Local families share stories at Farragut Black History Month event

Wendy SmithFarragut, The Farragut Insider

Hughie Moulden has lived on the same part of Bluegrass Road since he was born in 1943. He attended primary school in Concord but rose before dawn each morning to ride a bus to Vine Junior High and Austin High School. He graduated from AHS in 1961, long before the school merged with East High School in 1968 as part of the desegregation of Knoxville public schools.

“There wasn’t much we could do about it at the time,” he says of the long rides to school.

Moulden’s four sons, who grew up on the same family property, attended Blue Grass Elementary School and Farragut High School.

The story of his family, along with the story of Helen Trent’s family, will be shared in the Farragut Museum as part of the town of Farragut’s Black History Month event on Sunday, Feb. 23. Moulden and Trent both provided oral histories that will be incorporated into a video created especially for the event. A reception and museum tours will begin at 1 p.m., and a presentation by former state representative and local historian Bob Booker is at 2 p.m. in the Farragut Town Hall board room.

For the past three years, the town’s Black History Month event has featured performances by Bright Star Touring Theatre. But this year, the Farragut Museum committee opted to present a program rooted in the history of the local African American community.

Members of Concord A.M.E. Zion Church, founded in 1872, will join with members of Concord Original Church of God, founded in 1918, to provide music for the event. Vanessa Cannon, who attends Concord A.M.E., is part of the group. The two churches have a long history of working and fellowshipping together. She’s new to the Farragut area, but she loves the congregation, which she describes as warm and welcoming.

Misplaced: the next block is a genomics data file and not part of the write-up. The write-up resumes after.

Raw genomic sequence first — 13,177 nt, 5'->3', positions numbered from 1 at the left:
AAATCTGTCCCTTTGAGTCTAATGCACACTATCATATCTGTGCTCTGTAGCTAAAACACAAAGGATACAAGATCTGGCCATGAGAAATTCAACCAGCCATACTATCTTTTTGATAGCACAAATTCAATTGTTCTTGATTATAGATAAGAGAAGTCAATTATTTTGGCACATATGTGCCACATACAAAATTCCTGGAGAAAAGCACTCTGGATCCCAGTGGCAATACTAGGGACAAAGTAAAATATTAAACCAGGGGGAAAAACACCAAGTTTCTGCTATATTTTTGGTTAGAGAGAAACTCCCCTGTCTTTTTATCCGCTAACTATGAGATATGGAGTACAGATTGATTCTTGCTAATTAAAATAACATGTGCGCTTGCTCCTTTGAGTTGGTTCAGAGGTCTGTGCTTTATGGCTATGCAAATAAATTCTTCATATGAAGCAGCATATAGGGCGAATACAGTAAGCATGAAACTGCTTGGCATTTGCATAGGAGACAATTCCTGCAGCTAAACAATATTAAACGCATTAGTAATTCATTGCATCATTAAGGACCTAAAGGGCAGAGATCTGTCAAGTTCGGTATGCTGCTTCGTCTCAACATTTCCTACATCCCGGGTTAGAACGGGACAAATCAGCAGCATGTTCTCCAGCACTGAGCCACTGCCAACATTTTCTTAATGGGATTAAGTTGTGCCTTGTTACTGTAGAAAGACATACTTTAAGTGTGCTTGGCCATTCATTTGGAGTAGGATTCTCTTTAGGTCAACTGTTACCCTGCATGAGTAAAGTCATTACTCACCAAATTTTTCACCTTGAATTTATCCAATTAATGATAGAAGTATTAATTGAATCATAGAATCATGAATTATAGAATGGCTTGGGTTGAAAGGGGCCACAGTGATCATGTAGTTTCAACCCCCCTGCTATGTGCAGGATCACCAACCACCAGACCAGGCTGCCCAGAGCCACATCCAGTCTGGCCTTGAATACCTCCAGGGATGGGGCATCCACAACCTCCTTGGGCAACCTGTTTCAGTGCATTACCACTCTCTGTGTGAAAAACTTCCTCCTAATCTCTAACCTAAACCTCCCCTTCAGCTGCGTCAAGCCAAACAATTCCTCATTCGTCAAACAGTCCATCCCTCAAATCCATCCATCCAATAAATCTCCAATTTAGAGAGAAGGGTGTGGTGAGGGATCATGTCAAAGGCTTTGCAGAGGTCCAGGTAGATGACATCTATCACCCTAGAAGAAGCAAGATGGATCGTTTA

Donna Davis, another member of Concord A.M.E., has worked with the museum committee to plan the event. She requested that staff re-hang a portrait of the Farragut Nine at the town hall. The painting, which commemorates the nine students who first integrated Farragut High School in 1965, was commissioned by the Farragut Museum Committee in 2010. The artist is Alan Jones. It is currently on display outside of the museum.

She also created displays of Black History books and famous African Americans in cases in the town hall. Photographs and newspaper clippings about local families and events are also exhibited in the rotunda.

Davis encourages the community to attend Farragut’s Black History Month event in order to better understand the struggles faced by previous generations.

“People should come because our forefathers worked hard to get us where we are today. They went through so much for us to be where we are, and we should want our children to be educated about it. The good, the bad – we’ve got to know the history.”

Town of Farragut marketing and public relations coordinator Wendy Smith is your reliable Farragut Insider.

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